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The Perfect Student

The Perfect Student

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We all know or knew a “perfect” student. You know the type: good athlete, straight A’s and deeply involved in extra-curricular activities. They always seem to have it together, like nothing could deter them. Wickedly talented with strong ambition is how I would describe them.

Often, I’d fall into the trap of comparing myself to them, I’d say “why can’t I be that smart?” or “how come they’re always partying and still manage to get A’s?”. I couldn’t figure it out, I simply came to the conclusion that they were gifted and knew how to make the system work to their advantage. I’m not saying that we can’t emulate these students, as I’ve found researching study techniques and discipline exercises have been helpful in improving my success rate with my course work. Unfortunately, I never seem to achieve their trifecta of social life, good grades and adequate sleep. It seems one always suffers, or sometimes all, if you’re having a particularly rough time.

Have you ever paused to consider whether they enjoy their status as a near perfect student? Probably not, if I’m guessing correctly. Why would anyone with a seemingly perfectly balanced life harbour any negativity? It seems ludicrous until you start researching teen and young adult suicides and you realize that perfect students sometimes die by suicide. On the surface it seems preposterous; a successful student dying by suicide.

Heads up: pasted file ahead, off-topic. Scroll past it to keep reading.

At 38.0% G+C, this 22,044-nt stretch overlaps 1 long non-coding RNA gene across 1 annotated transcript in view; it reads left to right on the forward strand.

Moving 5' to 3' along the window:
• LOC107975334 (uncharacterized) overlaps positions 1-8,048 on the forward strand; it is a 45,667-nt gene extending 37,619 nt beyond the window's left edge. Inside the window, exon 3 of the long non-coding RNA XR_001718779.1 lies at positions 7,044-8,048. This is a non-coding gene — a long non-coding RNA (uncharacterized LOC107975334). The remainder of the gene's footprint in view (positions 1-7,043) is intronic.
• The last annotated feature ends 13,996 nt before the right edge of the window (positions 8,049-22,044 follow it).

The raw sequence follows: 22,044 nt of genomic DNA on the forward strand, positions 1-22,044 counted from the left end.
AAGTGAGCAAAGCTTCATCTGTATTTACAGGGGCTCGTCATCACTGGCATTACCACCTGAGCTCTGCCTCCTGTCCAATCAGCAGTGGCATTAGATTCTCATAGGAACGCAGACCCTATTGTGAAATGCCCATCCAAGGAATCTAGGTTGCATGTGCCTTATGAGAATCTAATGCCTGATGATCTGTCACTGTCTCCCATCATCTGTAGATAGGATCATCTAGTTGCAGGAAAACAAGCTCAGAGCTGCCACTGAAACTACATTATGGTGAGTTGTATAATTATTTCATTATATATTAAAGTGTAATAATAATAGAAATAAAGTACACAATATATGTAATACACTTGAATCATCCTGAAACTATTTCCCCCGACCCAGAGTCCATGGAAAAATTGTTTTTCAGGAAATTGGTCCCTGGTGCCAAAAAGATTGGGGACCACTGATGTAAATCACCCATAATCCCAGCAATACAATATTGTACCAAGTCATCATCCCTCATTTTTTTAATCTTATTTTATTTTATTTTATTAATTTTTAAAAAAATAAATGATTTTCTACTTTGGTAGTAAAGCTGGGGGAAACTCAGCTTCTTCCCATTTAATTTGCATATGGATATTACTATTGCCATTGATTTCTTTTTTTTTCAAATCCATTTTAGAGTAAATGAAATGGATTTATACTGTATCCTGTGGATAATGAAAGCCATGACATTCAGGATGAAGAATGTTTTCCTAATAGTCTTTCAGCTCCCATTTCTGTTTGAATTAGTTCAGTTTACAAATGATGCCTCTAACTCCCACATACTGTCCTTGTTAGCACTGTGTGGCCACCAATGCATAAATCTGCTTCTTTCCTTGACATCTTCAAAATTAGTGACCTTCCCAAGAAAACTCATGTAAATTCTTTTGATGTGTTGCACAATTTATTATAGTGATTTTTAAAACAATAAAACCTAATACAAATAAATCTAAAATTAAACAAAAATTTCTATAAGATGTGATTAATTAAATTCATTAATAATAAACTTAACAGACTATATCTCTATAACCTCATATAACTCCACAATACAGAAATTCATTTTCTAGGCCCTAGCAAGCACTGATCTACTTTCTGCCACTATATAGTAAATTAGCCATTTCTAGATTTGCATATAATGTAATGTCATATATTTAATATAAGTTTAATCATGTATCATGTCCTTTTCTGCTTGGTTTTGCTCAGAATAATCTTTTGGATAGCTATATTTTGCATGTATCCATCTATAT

I remember a classmate of mine earning 100% for her math exam, and my math teacher commented “You know the thing about placing so high? Unless you maintain that level, the only way you can go is down. We already know what you’re capable of, you have maintain that expectation now.” It seemed like such a dark thing to say to a student, especially one who had performed well and deserved praise, but he was right. Once people come to expect excellence from you, you bear the burden of maintaining that excellence.

This is the detriment of perfect students; the burden of maintaining excellence. No one is perfect, even if they seem perfect. Even parents, as well intentioned as they are, add to this burden.

When a straight-A student brings home their first B, they are greeted with concern and scrutiny. Perhaps they never get a B, they just live in fear and anxiety of receiving one someday. The burden of possibly disappointing everyone becomes suffocating, until they feel like death is the only escape, because there is no such thing as perfection in death as the dead do not care.

The stress of school and exams of students today is nothing compared to yesteryear. As a student I am expected to do internships, community service and socialising, all while maintaining good grades. To achieve this, I neglect sleep and familial relationships, to the detriment of my mental health and stability. It cannot go on this way, something has got to give. I wish I had some sage advice, but I don’t. Unfortunately, I have to run the rat race just like everyone else, I just hope I don’t burn out. At the very least, I can say it is extremely important to have a friend who supports and loves you, one who does not care what grades you get as long as you’re trying your best. I had to teach myself that; it’s not the results that matter, but how hard I worked for it.

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